Styling a distinctive two-box shaped minivan is a challenge. The Caravan’s lead designer was Ralph Gilles, who is known for some masculine products such as the Dodge Challenger and Chrysler 300. Those beefed-up designs translate over to the Caravan. Compared to its competition, including the stablemate Pacifica, the Caravan did away with feminine curves. It has a more chiseled, masculine, square-edged style and sports pronounced wheel arches and Dodge’s corporate “crosshair grille” lifted from the intimidating Charger. Dodge even promoted the Caravan, several years ago, as “The Man Van” to break away from the dull image and attract more male buyers. But a minivan is still a minivan, and despite the aggressive touches, there’s no getting away that form follows function. The Caravan is such a common sight on North American roads that it’ll unlikely turn any heads and is invisible, even in the attractive Indigo Blue paint of our tester.

The EPA rates the Grand Caravan at covering 17 miles per gallon in the city, and earning 25mpg on the highway. We scored slightly above that, with a pinnacle of 30mpg during a 200 mile freeway run, and an average of about 24mpg in a mix of straight stretches, mountains, and city over 600 miles.

Our Caravan only had 1,300 miles at the time of testing. Despite some of the earlier workmanship grumbles, everything held together well. There were no loose pieces or rattles. Mechanically, the powertrain didn’t have any problems either. The Caravan, at least as an almost-new vehicle, came across as being solidly constructed.

Prices for the Grand Caravan in base SE start at $26,790. For that cost, the standard equipment includes 17-inch steel wheels, heated mirrors, tri-zone climate control (with rear air-conditioning), rearview camera, a tilt-and-telescoping steering wheel, a conversation mirror, a second-row bench seat, auto-dimming rearview mirror, a 6.5-inch touchscreen, and a six-speaker audio system with a CD player and an auxiliary audio jack. Our tester was the high-end SXT trim that increases the price of entry to $32,290 and adds chrome exterior trim, roof rails, power-sliding rear doors, a power liftgate, a larger floor console, dual-zone air conditioning, leather upholstery with suede inserts, and an eight-way power driver seat (with two-way power lumbar adjustment). Add destination and the final tally on our Caravan was $33,785. That may sound like a lot, and it is. But keep in mind that this top-of-the-line Caravan maxes out in price where the base Toyota Sienna and Honda Odyssey start. Kia’s less practical Sedona’s pricing is more aligned with the Caravan. Worth noting is that Dodge is constantly motivated to move Caravans and is offering $4,000 off these prices at the time of writing.

So it’s not the flashiest. Nor the newest. Or the most refined. But there’s a purpose for the Caravan in this world, even if Chrysler may not have known it. A lot of minivans are inching toward the $50k range. That’s a lot to splurge on a vehicle that will be neglected and abused by kids. The idea of spending thousands, sometimes over ten thousand dollars less, on an equally competent hauler is too tempting to resist for young families and value shoppers. Plus the Caravan remains among the head of the class where it really counts in the minivan realm; practicality. The Caravan can be likened to a buffet; sure, some of the flavours are a bit off, but it’s fulfilling, a bit of fun, and excellent value. The Caravan has a place in history as well as the current automotive landscape. It’s easy to pick on its age, yet it does its intended job flawlessly and deserves 3.5/5.0 boomerangs.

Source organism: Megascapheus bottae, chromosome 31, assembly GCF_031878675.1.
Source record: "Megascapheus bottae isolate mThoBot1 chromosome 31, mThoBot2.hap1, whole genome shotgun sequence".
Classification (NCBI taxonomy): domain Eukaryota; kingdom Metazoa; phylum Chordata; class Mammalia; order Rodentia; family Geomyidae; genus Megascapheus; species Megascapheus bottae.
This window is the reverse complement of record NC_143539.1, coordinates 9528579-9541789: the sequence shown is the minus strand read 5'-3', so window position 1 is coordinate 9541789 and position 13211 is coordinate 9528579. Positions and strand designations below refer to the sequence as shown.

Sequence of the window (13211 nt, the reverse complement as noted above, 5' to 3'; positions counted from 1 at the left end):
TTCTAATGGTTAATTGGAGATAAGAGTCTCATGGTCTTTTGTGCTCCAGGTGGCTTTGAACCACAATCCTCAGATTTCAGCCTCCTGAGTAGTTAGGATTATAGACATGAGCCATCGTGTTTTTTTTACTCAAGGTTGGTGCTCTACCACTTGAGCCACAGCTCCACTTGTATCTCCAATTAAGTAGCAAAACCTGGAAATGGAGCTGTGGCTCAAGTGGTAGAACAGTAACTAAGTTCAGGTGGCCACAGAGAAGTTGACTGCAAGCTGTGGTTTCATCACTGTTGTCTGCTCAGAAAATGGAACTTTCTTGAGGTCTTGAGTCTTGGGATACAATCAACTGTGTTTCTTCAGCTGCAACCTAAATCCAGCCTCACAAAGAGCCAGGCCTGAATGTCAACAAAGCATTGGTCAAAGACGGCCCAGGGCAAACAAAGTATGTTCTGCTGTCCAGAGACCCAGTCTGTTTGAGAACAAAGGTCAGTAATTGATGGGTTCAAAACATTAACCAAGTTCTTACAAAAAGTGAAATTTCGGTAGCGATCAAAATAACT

The Dodge Caravan revolutionised in 1996 by introducing dual sliding doors
It’s not usually a compliment for anyone, but the chunkiness on the Caravan looks good.
Will 2019 be the twilight of the Caravan’s life?
It’s the classic two-box minivan shape
The blockish rear end did away with the typical minivan soft curves.
The Indigo Blue on our Caravan looked great in any light
The sporty Dodge crosshair grill is prominent
The flared wheelarches make themselves known under certain light
The Caravan is perfect for a Sunday drive
Many Caravans will find themselves hauling families to the beach
The most popular and original minivan in America? It doesn’t get more patriotic
Clean, unfussy lines echo a simpler time
The interior is an example of simplicity, aside from the odd dash-mounted shifter.
Storage abounds with dual gloveboxes and deep door bins
Middle row passengers won’t miss out on the storage action
Thanks to expansive glass and thin pillars, visibility is great
With Stow N’ Go, it’s possible to convert the Caravan into a cargo van within two minutes. Excuse the mess left behind by prior renters.
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One Response

  1. Many haters of the Dodge Caravan all over the internet, but this review isn’t all that negative, You gave it a just review. I rode in a ’19 Caravan just the other day as a JUNO customer and I must admit I was impressed with both its ride quality and its look. If only Dodge added a sunroof option to the top of the line Caravan it would be a winner, speaking for myself, and I would definitely consider purchasing it. Peace!